Defendant AAA filed a motion for summary judgment based on the pleadings and the depositions of both plaintiffs. The plaintiff wife deposed as follows: She and her husband arrived at the shopping center parking lot around 1:45 p.m. While they were looking for a parking place, she had no trouble seeing the rope about 3 car lengths away and warned her husband, who had not seen it, not to run into it. She had never previously seen the rope. They parked about 4 car lengths from the rope and walked parallel thereto to a sidewalk of the shopping center; thence at right angles to the rope and then made a 90 0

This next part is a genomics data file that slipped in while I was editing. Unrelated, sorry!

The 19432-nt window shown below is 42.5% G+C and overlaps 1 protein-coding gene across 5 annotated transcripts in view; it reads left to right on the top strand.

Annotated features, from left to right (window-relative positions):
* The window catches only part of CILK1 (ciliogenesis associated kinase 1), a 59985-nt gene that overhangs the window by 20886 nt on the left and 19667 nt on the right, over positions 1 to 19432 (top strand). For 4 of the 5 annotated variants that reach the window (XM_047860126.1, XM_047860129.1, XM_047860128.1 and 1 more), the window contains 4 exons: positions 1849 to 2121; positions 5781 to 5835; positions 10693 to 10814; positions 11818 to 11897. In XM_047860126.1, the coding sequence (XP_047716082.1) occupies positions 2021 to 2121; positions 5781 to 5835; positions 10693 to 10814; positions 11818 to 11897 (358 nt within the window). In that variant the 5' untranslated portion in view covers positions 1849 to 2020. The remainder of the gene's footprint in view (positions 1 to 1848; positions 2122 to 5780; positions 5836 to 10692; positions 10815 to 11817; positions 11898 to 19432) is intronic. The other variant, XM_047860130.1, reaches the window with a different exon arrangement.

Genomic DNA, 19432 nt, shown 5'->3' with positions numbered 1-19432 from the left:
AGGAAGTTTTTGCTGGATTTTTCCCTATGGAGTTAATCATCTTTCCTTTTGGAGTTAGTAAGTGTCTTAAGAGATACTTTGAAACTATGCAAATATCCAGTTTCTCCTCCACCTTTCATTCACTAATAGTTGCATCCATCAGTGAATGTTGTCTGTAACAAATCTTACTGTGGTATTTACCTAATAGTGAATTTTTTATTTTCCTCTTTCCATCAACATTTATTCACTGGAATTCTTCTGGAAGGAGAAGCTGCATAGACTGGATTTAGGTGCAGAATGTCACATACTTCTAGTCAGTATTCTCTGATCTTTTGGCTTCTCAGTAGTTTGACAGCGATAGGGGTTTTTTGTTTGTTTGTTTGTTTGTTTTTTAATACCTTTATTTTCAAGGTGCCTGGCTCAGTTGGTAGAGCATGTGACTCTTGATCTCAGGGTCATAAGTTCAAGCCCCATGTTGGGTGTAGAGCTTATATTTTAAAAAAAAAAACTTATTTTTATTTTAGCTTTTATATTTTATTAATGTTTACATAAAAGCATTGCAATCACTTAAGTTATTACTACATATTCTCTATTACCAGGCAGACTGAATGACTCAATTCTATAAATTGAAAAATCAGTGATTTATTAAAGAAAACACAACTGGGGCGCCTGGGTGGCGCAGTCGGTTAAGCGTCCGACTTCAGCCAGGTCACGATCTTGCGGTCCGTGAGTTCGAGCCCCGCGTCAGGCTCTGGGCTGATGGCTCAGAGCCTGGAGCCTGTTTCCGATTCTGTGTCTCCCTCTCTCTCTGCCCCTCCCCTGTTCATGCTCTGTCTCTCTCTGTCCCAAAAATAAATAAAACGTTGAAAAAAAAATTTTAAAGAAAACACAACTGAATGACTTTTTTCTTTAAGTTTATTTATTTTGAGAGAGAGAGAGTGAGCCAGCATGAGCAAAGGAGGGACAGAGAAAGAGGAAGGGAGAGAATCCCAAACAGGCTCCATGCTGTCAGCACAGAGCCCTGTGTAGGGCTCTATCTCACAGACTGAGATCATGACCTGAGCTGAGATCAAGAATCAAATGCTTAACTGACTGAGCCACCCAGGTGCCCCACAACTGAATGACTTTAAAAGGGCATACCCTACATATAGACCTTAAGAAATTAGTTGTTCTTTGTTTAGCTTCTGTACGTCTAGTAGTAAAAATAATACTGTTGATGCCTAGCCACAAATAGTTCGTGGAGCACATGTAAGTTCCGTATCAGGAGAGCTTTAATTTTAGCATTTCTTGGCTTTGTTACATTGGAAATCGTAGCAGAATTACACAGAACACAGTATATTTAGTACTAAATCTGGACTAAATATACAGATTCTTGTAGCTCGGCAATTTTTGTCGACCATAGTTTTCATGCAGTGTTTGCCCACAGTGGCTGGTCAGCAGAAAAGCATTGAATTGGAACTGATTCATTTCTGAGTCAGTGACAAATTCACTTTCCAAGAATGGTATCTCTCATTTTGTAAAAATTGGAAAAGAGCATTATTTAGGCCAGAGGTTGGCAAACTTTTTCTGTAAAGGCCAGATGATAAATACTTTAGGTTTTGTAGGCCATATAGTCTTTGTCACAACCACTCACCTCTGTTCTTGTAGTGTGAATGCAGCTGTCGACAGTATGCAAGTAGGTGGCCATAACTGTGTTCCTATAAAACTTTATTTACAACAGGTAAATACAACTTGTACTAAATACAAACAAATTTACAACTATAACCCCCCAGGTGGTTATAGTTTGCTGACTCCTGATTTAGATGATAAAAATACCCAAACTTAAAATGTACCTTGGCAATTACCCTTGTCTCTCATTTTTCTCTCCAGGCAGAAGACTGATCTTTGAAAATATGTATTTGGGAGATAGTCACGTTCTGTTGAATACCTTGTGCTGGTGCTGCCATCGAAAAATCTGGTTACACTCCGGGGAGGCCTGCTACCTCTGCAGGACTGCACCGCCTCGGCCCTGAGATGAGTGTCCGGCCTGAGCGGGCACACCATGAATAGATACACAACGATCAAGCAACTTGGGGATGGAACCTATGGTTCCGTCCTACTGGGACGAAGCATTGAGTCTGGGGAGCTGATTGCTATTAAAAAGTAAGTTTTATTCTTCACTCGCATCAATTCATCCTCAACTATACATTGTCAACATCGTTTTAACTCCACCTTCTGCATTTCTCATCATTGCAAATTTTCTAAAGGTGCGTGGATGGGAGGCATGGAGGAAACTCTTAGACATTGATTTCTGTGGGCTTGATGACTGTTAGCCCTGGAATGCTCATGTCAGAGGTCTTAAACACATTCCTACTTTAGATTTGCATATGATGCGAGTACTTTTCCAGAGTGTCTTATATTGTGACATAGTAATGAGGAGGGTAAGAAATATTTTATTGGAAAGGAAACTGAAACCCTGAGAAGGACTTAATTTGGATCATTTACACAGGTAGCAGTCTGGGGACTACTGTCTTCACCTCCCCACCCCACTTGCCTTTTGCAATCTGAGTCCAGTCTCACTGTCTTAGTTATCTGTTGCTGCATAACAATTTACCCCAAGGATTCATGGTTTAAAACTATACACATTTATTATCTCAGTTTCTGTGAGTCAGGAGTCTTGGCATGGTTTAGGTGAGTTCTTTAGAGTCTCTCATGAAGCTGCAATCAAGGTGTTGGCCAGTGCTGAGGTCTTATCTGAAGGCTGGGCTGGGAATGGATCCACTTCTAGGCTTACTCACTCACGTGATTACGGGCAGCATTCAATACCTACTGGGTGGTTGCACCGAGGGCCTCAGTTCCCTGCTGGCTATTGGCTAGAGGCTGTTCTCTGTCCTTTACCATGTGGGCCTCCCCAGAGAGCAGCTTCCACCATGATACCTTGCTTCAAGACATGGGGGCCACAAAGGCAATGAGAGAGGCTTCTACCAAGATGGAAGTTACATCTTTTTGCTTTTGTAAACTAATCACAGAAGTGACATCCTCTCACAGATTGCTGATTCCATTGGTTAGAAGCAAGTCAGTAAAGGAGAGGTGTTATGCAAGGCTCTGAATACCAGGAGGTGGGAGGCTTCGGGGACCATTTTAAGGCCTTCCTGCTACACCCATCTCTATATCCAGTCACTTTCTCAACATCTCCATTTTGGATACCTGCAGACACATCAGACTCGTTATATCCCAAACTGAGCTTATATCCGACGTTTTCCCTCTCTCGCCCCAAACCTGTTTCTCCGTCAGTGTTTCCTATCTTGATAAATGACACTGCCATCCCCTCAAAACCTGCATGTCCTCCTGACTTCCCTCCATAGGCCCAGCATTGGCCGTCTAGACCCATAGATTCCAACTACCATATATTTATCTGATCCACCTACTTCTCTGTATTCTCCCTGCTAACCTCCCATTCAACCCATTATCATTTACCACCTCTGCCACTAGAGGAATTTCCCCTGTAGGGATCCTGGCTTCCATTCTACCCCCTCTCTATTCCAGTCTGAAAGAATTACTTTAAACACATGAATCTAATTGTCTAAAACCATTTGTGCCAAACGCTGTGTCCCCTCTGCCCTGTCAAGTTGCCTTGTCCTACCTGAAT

right turn and walked along the sidewalk parallel to the rope to Walgreen's, their only stop, where they made some purchases. At about 2:15 pm., they left Walgreen's, crossed the sidewalk outside it and headed in a straight line between parked cars (she elsewhere deposed that she was walking in an aisleway) for their car. She was carrying her pocketbook and a bag of her purchases and her husband was walking beside her. their path led them across the rope, which was located about 2 or 3 car lengths from and parallel to the sidewalk in front of Walgreen's, and they went this way because it was nearer than walking around the end of the rope. The rope was a "large," brownish or beige, "grass" one and was stretched between metal lamp posts, with the ends tied from 5 feet 4 inches to 8 feet above the ground and the center, where they attempted to cross it, only 30 inches above the ground. All the rope had on or around it was foot-long, white rags the size of "your finger" tied on it every 3--4 feet for the whole length (she elsewhere deposed that she couldn't see the rope near where the Millard car struck it and didn't know if rags were attached at that point). The weather was cold, clear and windy. She didn't have any trouble seeing the rags or the rope (she elsewhere deposed that "you couldn't see it much"). Her husband stepped over the rope and was going on ahead of her to their car. She stopped and stood about 5-7 feet from the rope, telling him that she wasn't going to cross it there because it was too high. She was looking at the ends of the rope to decide which one was higher in order to cross thereunder when something "whipped" and the rope knocked her 30 feet into a parked car and onto the ground. The driver, Kenneth Millard, came up and told her that he was the one who did it. She never saw the Millard car. There were cars parked between her and it and she didn't know how far away from her it was. She wasn't looking in that direction when she was struck by the rope. It occurred to her that the rope might be intended to prevent people from traveling that way and she guessed that a rope stretched between two posts, with rags hanging from it, was to keep people out. She had noticed that they were digging a ditch in about the middle of the parking area.